Operational response: Policing persons with mental illness in Australia

Article


Miles-Johnson, Toby and Morgan, Matthew. 2022. "Operational response: Policing persons with mental illness in Australia." Journal of Criminology. 55 (2), pp. 260-281. https://doi.org/10.1177/26338076221094385
Article Title

Operational response: Policing persons with mental illness in Australia

ERA Journal ID16990
Article CategoryArticle
AuthorsMiles-Johnson, Toby (Author) and Morgan, Matthew (Author)
Journal TitleJournal of Criminology
Australian and New Zealand Journal of Criminology
Journal Citation55 (2), pp. 260-281
Number of Pages22
Year2022
Place of PublicationUnited Kingdom
ISSN0004-8658
1837-9273
Digital Object Identifier (DOI)https://doi.org/10.1177/26338076221094385
Web Address (URL)https://journals.sagepub.com/doi/full/10.1177/26338076221094385
Abstract

Across the globe, policing persons with mental illness (PWMI) in crisis involves significant police work. Police must respond effectively to individuals whose behaviour and language are often erratic, and who may be intoxicated or experiencing psychosis. In Australia, police are often criticised for inappropriately handling mental health crises in the community and for differentially policing PWMI in crisis. To better understand Australian police response to PWMI in crisis, this study conducted interviews with 25 operational police officers working in one of the largest Australian state police organisations. The findings indicate that police response to PWMI in crisis is underpinned by trial-and-error practices, because officers are insufficiently trained to manage PWMI in crisis, and police are resistant to accept tasks considered ‘welfare work’. Officers are also relieved when response to PWMI in crisis includes mental health practitioners. We argue that whilst the availability of interagency schemes in Australia is generally restricted to metropolitan areas, effective policing response to PWMI in crisis should include a collaborative response between police and mental health practitioners.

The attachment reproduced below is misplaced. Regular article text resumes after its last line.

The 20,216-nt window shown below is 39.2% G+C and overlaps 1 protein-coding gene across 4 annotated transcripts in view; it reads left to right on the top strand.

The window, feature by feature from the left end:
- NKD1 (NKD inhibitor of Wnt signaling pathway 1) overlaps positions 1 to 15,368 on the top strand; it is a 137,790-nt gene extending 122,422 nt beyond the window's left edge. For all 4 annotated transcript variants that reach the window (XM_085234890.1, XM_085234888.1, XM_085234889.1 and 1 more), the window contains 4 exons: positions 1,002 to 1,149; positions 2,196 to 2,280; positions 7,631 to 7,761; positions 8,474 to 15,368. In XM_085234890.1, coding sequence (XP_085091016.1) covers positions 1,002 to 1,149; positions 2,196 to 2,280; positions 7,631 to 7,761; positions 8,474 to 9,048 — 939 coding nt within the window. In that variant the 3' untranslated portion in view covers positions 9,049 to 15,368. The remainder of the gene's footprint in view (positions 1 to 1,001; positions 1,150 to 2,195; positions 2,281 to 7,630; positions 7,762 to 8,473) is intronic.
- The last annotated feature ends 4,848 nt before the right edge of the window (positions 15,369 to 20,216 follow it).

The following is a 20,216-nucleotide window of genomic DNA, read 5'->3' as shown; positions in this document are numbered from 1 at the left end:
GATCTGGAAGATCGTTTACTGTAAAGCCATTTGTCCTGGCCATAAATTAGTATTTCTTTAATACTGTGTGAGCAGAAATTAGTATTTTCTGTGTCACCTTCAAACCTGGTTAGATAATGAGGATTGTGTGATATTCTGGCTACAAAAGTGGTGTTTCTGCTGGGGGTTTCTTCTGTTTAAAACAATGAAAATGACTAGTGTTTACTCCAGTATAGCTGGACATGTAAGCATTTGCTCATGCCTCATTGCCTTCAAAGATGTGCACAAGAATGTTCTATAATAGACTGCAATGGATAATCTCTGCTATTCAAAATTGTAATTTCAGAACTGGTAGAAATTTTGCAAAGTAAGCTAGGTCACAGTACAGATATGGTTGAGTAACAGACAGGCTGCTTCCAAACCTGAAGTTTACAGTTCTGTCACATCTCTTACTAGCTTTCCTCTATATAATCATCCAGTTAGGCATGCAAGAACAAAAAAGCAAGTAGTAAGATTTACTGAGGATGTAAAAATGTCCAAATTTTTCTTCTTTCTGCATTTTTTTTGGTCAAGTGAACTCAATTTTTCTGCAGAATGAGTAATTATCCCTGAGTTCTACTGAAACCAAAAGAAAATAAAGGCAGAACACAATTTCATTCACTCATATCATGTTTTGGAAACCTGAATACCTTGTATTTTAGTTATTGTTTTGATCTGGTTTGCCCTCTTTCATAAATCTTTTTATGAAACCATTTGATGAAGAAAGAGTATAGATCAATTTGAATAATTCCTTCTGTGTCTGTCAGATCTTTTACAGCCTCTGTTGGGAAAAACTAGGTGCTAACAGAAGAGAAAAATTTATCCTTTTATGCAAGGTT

KeywordsCo-response, mental illness, policing, response, training
ANZSRC Field of Research 2020440204. Crime and social justice
440211. Police administration, procedures and practice
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Byline AffiliationsUniversity of Western Sydney
Queensland Univeristy of Technology
Institution of OriginUniversity of Southern Queensland
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